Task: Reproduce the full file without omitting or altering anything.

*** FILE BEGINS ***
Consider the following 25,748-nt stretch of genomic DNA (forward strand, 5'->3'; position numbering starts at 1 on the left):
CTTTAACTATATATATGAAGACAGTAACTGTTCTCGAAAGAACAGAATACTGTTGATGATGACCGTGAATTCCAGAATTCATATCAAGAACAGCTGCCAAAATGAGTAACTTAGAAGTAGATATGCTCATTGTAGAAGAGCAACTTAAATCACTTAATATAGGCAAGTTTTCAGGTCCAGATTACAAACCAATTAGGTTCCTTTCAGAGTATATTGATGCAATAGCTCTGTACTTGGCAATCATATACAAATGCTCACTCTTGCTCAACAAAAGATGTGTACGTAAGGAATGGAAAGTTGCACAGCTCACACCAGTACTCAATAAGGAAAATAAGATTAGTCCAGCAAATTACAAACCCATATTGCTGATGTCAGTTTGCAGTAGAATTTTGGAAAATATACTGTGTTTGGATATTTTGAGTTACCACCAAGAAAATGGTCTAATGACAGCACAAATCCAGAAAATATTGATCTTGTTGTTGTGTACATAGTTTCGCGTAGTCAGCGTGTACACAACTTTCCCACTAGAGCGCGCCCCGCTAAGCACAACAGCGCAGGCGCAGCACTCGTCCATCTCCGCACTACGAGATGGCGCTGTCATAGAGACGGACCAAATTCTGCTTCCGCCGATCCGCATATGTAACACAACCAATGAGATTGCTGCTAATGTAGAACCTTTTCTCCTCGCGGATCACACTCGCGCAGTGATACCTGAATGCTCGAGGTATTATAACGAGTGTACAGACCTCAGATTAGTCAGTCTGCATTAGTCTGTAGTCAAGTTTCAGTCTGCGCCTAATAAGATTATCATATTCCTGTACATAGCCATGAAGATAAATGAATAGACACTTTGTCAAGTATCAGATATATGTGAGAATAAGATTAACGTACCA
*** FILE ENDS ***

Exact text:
Consider the following 25,748-nt stretch of genomic DNA (forward strand, 5'->3'; position numbering starts at 1 on the left):
CTTTAACTATATATATGAAGACAGTAACTGTTCTCGAAAGAACAGAATACTGTTGATGATGACCGTGAATTCCAGAATTCATATCAAGAACAGCTGCCAAAATGAGTAACTTAGAAGTAGATATGCTCATTGTAGAAGAGCAACTTAAATCACTTAATATAGGCAAGTTTTCAGGTCCAGATTACAAACCAATTAGGTTCCTTTCAGAGTATATTGATGCAATAGCTCTGTACTTGGCAATCATATACAAATGCTCACTCTTGCTCAACAAAAGATGTGTACGTAAGGAATGGAAAGTTGCACAGCTCACACCAGTACTCAATAAGGAAAATAAGATTAGTCCAGCAAATTACAAACCCATATTGCTGATGTCAGTTTGCAGTAGAATTTTGGAAAATATACTGTGTTTGGATATTTTGAGTTACCACCAAGAAAATGGTCTAATGACAGCACAAATCCAGAAAATATTGATCTTGTTGTTGTGTACATAGTTTCGCGTAGTCAGCGTGTACACAACTTTCCCACTAGAGCGCGCCCCGCTAAGCACAACAGCGCAGGCGCAGCACTCGTCCATCTCCGCACTACGAGATGGCGCTGTCATAGAGACGGACCAAATTCTGCTTCCGCCGATCCGCATATGTAACACAACCAATGAGATTGCTGCTAATGTAGAACCTTTTCTCCTCGCGGATCACACTCGCGCAGTGATACCTGAATGCTCGAGGTATTATAACGAGTGTACAGACCTCAGATTAGTCAGTCTGCATTAGTCTGTAGTCAAGTTTCAGTCTGCGCCTAATAAGATTATCATATTCCTGTACATAGCCATGAAGATAAATGAATAGACACTTTGTCAAGTATCAGATATATGTGAGAATAAGATTAACGTACCA